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Pursuing Accountability for Civilian Deaths in Iraq

Nasrina Bargzie,
National Security Project
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January 4, 2008

After a two-year-long investigation, no murder charges are being filed against Marines involved in the killings of 24 civilians – including woman and children – in Haditha, Iraq, on November 25, 2005. Instead four Marines will face various lesser charges, including voluntary manslaughter and failure to investigate.

The ACLU continues to call on the government to publicly disclose all information relating to investigations of civilian deaths in Iraq and Afghanistan. Americans have a right to know what is contained in the investigative files that came to the conclusion we are at today. It is critical that the public have full and accurate information about the human cost of war.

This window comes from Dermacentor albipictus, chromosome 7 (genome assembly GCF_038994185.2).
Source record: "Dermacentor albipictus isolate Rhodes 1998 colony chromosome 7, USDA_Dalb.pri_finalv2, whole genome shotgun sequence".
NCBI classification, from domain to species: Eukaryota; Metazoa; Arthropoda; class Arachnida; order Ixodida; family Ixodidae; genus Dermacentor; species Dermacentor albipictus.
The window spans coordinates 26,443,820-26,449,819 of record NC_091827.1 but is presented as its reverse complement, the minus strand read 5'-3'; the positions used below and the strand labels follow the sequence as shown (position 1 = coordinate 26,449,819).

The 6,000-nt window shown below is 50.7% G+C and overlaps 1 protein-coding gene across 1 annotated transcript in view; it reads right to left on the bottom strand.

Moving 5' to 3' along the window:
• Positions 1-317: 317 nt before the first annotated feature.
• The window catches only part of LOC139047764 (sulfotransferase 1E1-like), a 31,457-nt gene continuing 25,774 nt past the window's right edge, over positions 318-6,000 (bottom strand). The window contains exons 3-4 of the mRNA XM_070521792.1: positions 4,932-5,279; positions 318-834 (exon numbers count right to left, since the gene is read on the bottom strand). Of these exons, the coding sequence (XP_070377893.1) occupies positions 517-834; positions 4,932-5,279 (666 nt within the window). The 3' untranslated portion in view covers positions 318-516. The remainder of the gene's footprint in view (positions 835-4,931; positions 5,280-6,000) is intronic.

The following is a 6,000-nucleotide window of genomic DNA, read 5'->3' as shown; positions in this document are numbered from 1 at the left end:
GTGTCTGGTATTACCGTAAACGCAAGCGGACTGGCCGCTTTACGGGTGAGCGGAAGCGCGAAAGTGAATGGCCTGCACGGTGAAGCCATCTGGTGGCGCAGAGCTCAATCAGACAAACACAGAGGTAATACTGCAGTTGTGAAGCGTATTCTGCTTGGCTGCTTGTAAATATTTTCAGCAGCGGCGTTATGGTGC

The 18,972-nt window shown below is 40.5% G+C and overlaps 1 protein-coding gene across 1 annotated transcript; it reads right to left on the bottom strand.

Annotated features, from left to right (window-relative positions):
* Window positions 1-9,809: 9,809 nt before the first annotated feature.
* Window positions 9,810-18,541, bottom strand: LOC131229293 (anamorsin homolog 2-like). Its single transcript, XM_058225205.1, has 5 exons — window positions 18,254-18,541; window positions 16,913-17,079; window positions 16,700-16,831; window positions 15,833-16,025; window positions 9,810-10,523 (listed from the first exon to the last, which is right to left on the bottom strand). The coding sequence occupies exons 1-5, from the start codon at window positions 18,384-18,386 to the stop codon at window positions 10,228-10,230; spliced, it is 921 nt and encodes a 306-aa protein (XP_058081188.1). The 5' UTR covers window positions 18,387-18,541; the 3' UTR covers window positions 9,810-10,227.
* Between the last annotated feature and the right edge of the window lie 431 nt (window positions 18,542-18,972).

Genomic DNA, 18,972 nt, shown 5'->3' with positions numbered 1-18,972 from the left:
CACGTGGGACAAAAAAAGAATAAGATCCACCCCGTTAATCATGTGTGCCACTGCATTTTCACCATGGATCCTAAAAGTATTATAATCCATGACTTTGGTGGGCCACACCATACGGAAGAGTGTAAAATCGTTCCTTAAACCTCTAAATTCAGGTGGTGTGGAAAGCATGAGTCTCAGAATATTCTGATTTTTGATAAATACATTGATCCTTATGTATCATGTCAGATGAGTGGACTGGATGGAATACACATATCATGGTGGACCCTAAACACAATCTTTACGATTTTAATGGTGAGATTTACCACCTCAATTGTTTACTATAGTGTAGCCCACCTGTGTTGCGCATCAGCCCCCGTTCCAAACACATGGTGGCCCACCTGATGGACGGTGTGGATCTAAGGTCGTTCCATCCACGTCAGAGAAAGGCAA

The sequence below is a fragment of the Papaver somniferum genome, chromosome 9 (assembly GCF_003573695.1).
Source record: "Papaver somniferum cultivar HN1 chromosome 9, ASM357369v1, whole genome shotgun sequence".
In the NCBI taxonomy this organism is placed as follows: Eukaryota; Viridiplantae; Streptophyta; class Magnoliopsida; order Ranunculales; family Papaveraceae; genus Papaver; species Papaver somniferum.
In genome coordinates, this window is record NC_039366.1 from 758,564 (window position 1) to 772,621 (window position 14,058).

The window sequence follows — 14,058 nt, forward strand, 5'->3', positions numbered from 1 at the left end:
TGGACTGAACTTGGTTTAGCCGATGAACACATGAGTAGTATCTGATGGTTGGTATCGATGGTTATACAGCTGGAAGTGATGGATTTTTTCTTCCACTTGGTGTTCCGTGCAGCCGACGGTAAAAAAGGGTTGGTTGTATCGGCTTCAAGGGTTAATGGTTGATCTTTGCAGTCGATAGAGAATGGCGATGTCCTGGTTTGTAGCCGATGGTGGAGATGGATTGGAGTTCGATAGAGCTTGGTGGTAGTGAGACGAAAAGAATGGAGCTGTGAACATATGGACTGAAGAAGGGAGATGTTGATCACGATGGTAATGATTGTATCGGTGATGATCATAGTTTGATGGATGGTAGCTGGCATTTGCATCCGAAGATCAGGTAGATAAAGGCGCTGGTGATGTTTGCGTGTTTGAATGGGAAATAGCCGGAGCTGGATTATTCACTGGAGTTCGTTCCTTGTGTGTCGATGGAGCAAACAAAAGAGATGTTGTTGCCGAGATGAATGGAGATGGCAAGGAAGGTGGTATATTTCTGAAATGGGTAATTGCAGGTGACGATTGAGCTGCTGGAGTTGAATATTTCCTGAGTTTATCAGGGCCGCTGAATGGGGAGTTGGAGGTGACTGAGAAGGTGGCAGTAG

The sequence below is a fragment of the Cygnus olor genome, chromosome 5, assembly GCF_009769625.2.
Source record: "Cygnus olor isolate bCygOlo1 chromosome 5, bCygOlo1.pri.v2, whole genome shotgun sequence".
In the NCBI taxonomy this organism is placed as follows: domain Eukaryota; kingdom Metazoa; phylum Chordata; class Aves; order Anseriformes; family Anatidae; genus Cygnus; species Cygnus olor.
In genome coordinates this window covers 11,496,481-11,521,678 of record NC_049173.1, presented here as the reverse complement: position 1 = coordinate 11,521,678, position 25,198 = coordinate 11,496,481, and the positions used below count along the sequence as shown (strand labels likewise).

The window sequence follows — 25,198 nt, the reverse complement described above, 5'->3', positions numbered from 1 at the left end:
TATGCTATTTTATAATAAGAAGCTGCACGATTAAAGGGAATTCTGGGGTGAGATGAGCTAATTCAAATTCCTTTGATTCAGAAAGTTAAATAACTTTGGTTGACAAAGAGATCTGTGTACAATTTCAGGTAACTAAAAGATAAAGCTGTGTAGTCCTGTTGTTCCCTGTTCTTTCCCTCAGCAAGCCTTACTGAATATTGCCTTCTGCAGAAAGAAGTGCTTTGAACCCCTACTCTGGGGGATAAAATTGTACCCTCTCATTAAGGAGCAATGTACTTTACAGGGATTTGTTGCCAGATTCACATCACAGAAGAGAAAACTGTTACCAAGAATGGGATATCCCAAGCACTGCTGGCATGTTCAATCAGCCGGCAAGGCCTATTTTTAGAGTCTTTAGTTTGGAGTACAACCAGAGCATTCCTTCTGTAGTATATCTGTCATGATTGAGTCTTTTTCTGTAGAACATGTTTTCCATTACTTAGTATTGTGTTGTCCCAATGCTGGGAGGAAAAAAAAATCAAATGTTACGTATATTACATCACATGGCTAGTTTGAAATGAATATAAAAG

As Justice Potter Stewart wrote in the famous Pentagon Papers case in 1971, “the only effective restraint upon executive policy and power in the areas of national defense and international affairs may lie in an enlightened citizenry – in an informed and critical public opinion which alone can here protect the values of democratic government.”

Only through transparency can we have proper accountability.

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